Bryan continues to move forward with zeal. He still works part time at the prison four days a week treating patients. “I have to keep the motor running,” he quips. And he has maintained his connection with his alma mater. The dental school “gave me something and I wanted to give something back,” so he recently set up an endowment fund for $50,000 to help African American students. Bryan’s endowment will be doubled to $100,000 thanks to the University’s Powell Match program.

To those entering the profession today, the advice he offers is “it doesn’t cost a cent to smile.”

Marianne S. Jacobson, BA, MBA, is a freelance writer from Marin County.

The Future Looks Bright

By Christina Boufis

On June 17, 2018, 20 University of the Pacific dental hygiene students made history when they walked across the stage along with their graduating Arthur A. Dugoni School of Dentistry dental student peers to receive their diplomas. This year’s graduating hygiene class was the first to begin and end their training in San Francisco at the dental school’s campus in the South of Market area.

Since its inception in 2002, University of the Pacific’s baccalaureate Dental Hygiene program has always held its graduation ceremony in San Francisco, but their home program was located 90 miles away on the Stockton campus. The move to San Francisco was several years in the making, says Deborah Horlak, RDH, director of the Dental Hygiene program and associate professor in the Department of Periodontics.

The main reason for relocating the program? “We’re part of a dental team, and we weren’t really experiencing that teamwork as part of the curriculum,” explains Horlak. “Our dental hygiene students had been going on rotation to San Francisco for a week two times during their senior year, so they had a little bit of connection with the dental school, but it was really difficult to feel part of it when they were two hours away.”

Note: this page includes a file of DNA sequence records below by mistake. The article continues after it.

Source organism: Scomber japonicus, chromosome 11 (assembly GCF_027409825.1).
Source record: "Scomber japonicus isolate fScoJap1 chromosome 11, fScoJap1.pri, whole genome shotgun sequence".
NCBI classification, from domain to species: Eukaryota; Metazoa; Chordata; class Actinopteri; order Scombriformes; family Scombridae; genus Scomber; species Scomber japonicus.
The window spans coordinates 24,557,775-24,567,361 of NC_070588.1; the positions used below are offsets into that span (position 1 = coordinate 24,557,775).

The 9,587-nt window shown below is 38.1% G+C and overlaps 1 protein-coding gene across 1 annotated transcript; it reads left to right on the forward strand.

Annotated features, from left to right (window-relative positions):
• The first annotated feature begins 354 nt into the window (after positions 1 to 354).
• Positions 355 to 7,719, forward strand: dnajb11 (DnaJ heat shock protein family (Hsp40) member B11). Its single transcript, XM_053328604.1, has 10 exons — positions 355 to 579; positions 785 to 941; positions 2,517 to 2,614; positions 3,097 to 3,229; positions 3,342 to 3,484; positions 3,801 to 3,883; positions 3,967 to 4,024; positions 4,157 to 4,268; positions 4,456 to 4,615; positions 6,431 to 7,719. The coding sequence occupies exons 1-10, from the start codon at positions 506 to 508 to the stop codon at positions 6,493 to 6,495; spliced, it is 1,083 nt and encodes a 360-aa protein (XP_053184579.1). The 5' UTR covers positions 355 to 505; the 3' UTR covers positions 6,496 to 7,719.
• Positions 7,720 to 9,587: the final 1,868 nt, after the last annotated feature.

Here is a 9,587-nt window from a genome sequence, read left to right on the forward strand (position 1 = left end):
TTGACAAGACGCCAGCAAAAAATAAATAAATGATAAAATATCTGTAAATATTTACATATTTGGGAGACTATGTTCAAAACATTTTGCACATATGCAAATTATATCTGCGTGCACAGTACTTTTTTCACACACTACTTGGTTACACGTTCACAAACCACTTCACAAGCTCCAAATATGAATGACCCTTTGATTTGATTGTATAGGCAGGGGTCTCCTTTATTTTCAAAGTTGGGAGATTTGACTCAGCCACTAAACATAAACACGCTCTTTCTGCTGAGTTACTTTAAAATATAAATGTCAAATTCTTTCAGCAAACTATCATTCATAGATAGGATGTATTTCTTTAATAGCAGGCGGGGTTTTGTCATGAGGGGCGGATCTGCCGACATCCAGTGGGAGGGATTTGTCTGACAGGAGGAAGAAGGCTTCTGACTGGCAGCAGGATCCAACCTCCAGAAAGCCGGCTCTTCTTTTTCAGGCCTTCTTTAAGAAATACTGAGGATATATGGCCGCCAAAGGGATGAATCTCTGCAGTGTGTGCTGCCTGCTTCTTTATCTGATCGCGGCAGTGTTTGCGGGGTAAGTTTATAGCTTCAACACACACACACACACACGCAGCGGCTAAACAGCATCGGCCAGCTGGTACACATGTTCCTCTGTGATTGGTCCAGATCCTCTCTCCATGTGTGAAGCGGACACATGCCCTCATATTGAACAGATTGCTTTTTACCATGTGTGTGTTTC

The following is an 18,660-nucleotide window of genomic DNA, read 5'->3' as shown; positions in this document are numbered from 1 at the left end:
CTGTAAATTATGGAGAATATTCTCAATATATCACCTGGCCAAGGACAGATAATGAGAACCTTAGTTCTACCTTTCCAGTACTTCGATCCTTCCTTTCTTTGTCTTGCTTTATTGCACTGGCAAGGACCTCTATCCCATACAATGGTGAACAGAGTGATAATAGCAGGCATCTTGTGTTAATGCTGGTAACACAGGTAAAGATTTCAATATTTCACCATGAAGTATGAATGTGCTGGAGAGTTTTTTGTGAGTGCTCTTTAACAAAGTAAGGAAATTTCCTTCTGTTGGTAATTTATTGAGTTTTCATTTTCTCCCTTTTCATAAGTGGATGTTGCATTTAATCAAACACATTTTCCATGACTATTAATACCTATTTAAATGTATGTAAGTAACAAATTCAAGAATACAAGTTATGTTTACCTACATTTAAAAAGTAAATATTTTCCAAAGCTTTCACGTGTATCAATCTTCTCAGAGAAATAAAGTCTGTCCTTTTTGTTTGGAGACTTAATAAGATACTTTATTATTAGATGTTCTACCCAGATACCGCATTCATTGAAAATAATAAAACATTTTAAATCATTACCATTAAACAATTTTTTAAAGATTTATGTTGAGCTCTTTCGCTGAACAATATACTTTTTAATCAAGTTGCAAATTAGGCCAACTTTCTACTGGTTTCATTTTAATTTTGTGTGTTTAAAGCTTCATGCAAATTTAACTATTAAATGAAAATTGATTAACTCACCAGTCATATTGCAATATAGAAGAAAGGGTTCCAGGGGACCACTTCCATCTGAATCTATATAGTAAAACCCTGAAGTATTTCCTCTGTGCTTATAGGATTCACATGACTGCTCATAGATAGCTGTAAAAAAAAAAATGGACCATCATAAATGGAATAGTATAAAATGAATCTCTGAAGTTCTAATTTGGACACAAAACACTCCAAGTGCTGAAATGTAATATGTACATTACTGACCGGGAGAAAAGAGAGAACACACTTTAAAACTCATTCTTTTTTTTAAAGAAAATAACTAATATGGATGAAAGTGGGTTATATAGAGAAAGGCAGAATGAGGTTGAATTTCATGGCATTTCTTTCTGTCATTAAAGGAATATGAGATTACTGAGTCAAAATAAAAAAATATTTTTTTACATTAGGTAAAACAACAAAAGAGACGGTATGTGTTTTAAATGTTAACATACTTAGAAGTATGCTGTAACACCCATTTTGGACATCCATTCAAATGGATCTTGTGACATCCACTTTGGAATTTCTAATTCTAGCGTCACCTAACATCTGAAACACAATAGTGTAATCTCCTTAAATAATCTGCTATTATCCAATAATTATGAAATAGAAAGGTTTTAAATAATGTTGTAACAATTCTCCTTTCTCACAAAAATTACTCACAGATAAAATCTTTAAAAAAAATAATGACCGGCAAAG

In addition, while the Stockton campus had a small dental clinic where hygiene students worked with Advanced Education in General Dentistry (AEGD) dental residents, the residency program moved a few years ago. “So, there was just a dental hygiene program alone with no dental support,” says Horlak.

And the reverse was also true. Back on the San Francisco campus, “Our dental students didn’t really have appreciable exposure to working with dental hygienists as team members,” says Dr. Cindy Lyon ’86, associate dean for oral health education, and the founding director of the Dental Hygiene program. “The hope was that in moving the dental hygiene students here, both would gain experience working with each other. And integrating them into the larger student body offered some interesting opportunities for faculty development as well—and for the dental hygiene students to be a greater part of the dental school culture,” says Lyon.

History of the Dental Hygiene Program

Originally, Pacific’s Dental Hygiene program was born out of a need for more hygienists in the Central Valley. Market supply was small, and alumni in Stockton and the Central Valley had advocated for a hygiene program there, explains Lyon.